What does this country need?
When it comes to economic solutions I prefer Marx- Groucho, not Karl- who said what this country needs is a good ten-cent nickel. He said when some one purchased something for a nickel they would get a nickel in change. If taken care of properly a nickel could last a family a life time. But there is one form of deficit we have that can not be dealt with so light-heartedly. As it seems we are reminded daily, this nation is in desperate need of good men.
Between the time Abraham Lincoln won the vote in the 1860 election, and had to deal with the early days of the Civil War, the President-elect had the responsibility of forming his cabinet. In a letter to a supporter he noted that the task was not as easy as he had supposed. He wrote:
while the population of the country had immensely increased, really great men were scarcer than they used to be.¹
Oh, Abe. If you thought they were scarce then! It seems almost daily we read of someone in an office of national responsibility behaving in ways that even a college freshman would avoid. And while politicians are easy targets for such criticism, they are merely a sample from the larger population filled with increasing numbers of vacillating, irresponsible men with little self-control.
In the Gospel of Matthew Jesus speaks to the multitudes about the virtues of John the Baptist and through it references the character that causes Christ to proclaim, “Among them that are born of women there hath not risen a greater than John the Baptist.” By asking three questions of them concerning John, he gives the foundations of character that as men we should emulate.
“What went ye out into the wilderness for to see? A reed shaken with the wind?
A reed is a plant that has little ability to stand against the wind. It bends in whatever direction even the slightest wind pushes it. He was saying that if you thought that you were going to find a man who was easily blown about by peer pressure, or by every wind of doctrine you went to the wrong guy. John was a resolute man.
The spirit of our age is not conducive in developing resolute men. Postmodernism can mean several things, but one of its characteristics is its capacity to produce men who can change their “core” values overnight.
Irresolute men may tell you today what they believe; they may pledge to you today what they believe; they may even sign something today of what they believe. But that reflects the status of their thinking today, for tomorrow they may well be as firmly convinced of the opposite. Postmodern thinking
produces irresolute men.
As a result, an irresolute man is an untrustworthy man. Irresolve breaks down the very fabric of trust necessary for a society. Contracts are based on trust that each party will fulfill the agreed upon provisions regardless of the feelings of the parties on any given day. To pledge, with no resolve to keep that pledge, is an acid that eats away at a culture. I know it sounds odd to the modern ear, but the beauty of Psalm 15 in the King James brings this truth home:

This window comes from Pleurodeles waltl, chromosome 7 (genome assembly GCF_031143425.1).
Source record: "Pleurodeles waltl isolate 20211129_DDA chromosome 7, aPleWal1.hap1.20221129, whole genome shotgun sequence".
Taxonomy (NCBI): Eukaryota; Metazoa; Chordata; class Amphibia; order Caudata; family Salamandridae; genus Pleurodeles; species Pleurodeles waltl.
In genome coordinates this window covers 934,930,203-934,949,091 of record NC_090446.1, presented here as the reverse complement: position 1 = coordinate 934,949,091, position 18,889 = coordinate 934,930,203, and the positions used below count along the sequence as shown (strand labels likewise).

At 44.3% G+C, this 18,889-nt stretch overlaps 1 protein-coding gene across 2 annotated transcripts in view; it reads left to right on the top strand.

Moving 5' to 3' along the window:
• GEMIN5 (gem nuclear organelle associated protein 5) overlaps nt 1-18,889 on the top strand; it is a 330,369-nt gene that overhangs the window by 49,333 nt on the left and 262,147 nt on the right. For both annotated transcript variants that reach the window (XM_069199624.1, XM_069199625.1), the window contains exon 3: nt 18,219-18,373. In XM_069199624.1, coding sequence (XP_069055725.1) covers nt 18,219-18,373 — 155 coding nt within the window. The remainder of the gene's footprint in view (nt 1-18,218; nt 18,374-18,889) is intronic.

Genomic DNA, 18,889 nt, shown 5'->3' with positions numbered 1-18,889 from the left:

1.Lord, who shall abide in thy tabernacle? who shall dwell in thy holy hill? 4b. He that sweareth to his own hurt, and changeth not
That means that a man of character makes a pledge and even if it turns out to be less advantageous than he bargained for, he stays true to his word.
Irresolute men are imprudent men. If truth is malleable and pledges ephemeral, there is little requirement for proper planning and investigation before a decision is made. Jesus said that no man would start to build a tower unless he first sat down and computed the overall cost, lest he wind up with the shame of an unfinished project. “Counting the cost” is an essential ingredient of maturity and from the boardroom to the marriage bond our nation needs men who practice it.
Irresolute men are men that are hard to understand. Few intentionally desire to be opaque. Yet when men vacillate and send out contrary signals as to what they think important, their personal relationships are adversely affected. We owe it to our families to be a source of constant resolve.
Irresolute men are unhappy men. We desire resolute men, not simply for the benefit of the business, or the family, or even the country. The Bible teaches the truth that, “a double minded man is unstable in all his ways”. We desire resolute men for their own happiness.
In a time, not long ago, the popular evaluation of a philosophy, religion, or a world-view was, “It doesn’t matter what you believe, as long as you are sincere in that belief.” It was never a true statement, but it took the events of 911 to remove it as a standard. What has taken its place, however, is also damaging to the country. The new standard doesn’t allow for discernment between differing philosophies, but instead condemns real committment to anything. Resolve has become an enemy, and shaking with every wind has become a virtue.
We have reached the plight of the two men in William F. Buckley’s parable. One man pushes old ladies out-of-the-way of oncoming buses, the other pushes old ladies into the path of oncoming buses. They are both condemned for pushing old ladies around.
Regardless of the criticism, we still need resolute men. Our businesses need them, our families need them, and our country needs them. Even more than a ten-cent nickel.
¹Quoted in Michael Burlingame, Abraham Lincoln A Life ( Baltimore: John Hopkins University Press, 2008), vol.1, 719
This post is an edited portion of a Fathers’ Day Sermon